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Parties to tackle Electoral Commission

February 10, 2014

 

Fiji’s political parties are due to meet with the newly-appointed Electoral Commission next week. NFP, SODELPA, Fiji Labour Party and the Peoples Democratic Party were contacted by the chairman, Benn Chung Young. The meeting is expected to focus on a number of election issues, some of which are raised in a letter by the FLP.

The Chairman and Members
Fiji Electoral Commission
PO Box 2528
Government Buildings
Suva

Dear Commissioners

Re: Electoral Matters

We welcome the appointment of the Electoral Commission and look forward to working with it to ensure that the 2014 general elections would be free, fair and credible. The people of Fiji are looking forward to the restoration of democracy and constitutional government after eight years of repressive military-backed rule.

The FLP realizes that the Commission faces a difficult challenge, not the least of which is to set up an independent electoral machinery practically from scratch in a short time frame of about six months, if the elections are to be held in September, as promised. Your Commission may well be apprehensive about its own functional autonomy and authority in light of the fate of the Constitution Commission headed by Professor Yash Ghai.

Be that as it may, you will admit that the current environment is hardly conducive to the holding of credible elections. People and political parties are still not free to express their views openly. Draconian decrees restricting the right to freedom of association, expression and assembly continue to remain in force. With elections due in September, there is a dismal lack of preparation and the electoral process remains under the control of the regime and its Attorney General.

We admit that you have just been appointed to office but we believe that the Commission needs to move fast to take charge of the process, if it is to gain the confidence and approval of the people of Fiji.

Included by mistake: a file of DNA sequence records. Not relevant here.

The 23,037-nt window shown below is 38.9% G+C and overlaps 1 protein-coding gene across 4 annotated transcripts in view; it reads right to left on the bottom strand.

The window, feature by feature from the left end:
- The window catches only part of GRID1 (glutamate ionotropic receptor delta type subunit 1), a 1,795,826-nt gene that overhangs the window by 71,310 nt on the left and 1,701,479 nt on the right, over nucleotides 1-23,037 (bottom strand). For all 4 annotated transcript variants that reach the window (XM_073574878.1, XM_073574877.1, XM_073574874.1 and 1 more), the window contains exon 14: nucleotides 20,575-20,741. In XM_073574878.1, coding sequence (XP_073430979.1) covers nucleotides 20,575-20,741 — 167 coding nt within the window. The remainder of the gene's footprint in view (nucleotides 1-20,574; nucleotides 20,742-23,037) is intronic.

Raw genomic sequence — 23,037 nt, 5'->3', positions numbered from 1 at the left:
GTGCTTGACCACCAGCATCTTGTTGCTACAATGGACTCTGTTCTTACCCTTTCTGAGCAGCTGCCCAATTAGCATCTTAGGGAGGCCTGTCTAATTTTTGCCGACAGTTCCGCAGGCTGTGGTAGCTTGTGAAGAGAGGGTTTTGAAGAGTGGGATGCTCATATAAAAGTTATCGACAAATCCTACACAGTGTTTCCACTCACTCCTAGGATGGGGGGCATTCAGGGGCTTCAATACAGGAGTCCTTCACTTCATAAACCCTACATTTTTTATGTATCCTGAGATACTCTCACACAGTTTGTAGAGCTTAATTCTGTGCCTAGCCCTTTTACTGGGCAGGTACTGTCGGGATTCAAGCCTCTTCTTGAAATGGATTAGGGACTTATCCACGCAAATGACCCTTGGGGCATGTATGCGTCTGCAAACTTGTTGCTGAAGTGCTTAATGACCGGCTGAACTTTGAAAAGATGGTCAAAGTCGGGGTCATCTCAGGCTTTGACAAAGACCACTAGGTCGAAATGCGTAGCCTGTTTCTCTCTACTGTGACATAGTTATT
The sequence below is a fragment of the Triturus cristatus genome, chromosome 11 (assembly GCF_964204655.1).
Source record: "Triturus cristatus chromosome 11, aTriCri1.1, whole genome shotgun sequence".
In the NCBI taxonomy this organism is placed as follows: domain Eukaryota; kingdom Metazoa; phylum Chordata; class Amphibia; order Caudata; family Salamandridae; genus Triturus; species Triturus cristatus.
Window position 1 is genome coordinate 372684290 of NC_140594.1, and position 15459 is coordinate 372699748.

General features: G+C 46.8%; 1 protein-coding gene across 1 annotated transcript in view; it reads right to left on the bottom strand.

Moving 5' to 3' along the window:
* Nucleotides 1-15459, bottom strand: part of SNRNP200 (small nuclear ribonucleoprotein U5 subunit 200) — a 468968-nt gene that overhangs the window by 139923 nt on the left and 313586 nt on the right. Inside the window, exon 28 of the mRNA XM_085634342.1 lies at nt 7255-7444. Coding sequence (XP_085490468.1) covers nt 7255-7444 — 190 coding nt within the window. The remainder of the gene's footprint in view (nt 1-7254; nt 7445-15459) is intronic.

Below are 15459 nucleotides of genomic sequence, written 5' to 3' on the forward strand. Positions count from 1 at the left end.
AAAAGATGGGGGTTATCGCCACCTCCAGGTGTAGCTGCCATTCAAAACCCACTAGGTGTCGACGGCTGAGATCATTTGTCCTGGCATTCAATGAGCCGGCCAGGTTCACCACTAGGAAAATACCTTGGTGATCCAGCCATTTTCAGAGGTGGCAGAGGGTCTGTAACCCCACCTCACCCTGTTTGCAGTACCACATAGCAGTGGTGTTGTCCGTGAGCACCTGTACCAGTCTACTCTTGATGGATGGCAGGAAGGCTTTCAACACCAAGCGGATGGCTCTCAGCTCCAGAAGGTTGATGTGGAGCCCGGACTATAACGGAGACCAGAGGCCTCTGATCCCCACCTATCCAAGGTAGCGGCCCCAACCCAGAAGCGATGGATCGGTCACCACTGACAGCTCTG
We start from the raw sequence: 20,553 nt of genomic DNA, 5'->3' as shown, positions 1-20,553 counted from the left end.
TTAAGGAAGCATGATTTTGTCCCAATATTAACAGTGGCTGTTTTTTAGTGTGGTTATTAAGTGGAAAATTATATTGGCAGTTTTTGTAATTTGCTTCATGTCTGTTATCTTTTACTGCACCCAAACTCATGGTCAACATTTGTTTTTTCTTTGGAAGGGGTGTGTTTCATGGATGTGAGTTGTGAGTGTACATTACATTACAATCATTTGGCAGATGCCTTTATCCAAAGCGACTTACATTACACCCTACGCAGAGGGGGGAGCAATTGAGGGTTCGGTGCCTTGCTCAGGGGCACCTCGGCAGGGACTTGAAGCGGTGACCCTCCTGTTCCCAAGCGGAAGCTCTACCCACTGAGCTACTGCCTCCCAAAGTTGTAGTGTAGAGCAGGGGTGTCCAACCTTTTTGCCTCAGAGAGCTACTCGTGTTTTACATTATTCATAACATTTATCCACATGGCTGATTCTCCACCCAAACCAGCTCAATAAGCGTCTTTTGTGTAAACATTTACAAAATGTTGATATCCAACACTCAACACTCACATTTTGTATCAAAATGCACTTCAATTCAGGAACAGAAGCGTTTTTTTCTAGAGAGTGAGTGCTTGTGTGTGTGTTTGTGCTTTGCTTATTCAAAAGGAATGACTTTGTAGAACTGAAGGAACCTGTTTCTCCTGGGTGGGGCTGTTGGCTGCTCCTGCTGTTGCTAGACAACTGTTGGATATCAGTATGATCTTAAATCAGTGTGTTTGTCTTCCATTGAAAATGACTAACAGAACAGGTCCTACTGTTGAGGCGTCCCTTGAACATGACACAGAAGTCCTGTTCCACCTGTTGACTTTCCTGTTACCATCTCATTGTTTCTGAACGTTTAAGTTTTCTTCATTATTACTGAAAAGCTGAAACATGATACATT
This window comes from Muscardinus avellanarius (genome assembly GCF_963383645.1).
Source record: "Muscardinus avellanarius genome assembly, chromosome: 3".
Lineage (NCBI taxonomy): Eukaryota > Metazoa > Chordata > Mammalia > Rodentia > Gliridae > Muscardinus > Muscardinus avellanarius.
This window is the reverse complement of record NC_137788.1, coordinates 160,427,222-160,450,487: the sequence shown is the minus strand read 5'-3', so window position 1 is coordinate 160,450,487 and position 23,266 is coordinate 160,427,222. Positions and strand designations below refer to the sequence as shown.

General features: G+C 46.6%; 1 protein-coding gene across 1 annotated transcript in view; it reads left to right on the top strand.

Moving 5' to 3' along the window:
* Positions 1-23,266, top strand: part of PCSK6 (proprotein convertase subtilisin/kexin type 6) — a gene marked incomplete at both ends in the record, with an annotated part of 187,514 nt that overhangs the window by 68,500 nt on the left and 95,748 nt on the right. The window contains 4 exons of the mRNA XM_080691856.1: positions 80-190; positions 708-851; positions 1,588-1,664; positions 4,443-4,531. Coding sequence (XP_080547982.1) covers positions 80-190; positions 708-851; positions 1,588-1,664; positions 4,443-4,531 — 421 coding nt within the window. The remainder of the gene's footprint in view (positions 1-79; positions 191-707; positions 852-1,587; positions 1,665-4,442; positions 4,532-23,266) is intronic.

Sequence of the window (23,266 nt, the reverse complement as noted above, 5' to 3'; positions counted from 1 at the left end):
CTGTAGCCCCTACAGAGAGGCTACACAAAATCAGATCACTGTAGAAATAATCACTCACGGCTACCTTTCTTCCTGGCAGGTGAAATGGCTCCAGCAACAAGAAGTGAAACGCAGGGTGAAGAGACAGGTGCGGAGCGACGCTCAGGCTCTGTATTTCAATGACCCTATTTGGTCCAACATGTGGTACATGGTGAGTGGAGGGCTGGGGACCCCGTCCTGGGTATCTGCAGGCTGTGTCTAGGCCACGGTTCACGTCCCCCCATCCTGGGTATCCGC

The Fiji Labour Party has a number of serious misgivings and reservations about the process as is currently in place. Of equal concern is the restrictive environment in which the nation is expected to go to the polls.

We believe that it is the Commission’s duty to insist that the basic rights and freedoms of the people are fully restored as provided for in the Constitution, if the upcoming elections are to be regarded as free, fair and credible. To this end, the Commission will need to engage with the regime to obtain a satisfactory outcome acceptable to the people and in conformity with internationally accepted norms for free, fair and credible elections.

The FLP Management Board seeks an urgent meeting with members of the Commission to discuss these concerns and to get the Commission’s views on how it intends to address them.

Main areas of FLP concern:

1. Lack of preparedness for Elections :- Supervisor of Elections is yet to be appointed. As a result, staff in the Elections Office operate without direction or an approved work plan. Matters relating to recruitment of appropriately qualified staff and their training for the conduct of the elections remain to be finalized. This unsatisfactory situation is likely to continue until the appointment of a Supervisor of Elections.

2. Electoral Legislation and Regulations have not been promulgated and there has not been any consultation with the political parties on the subject.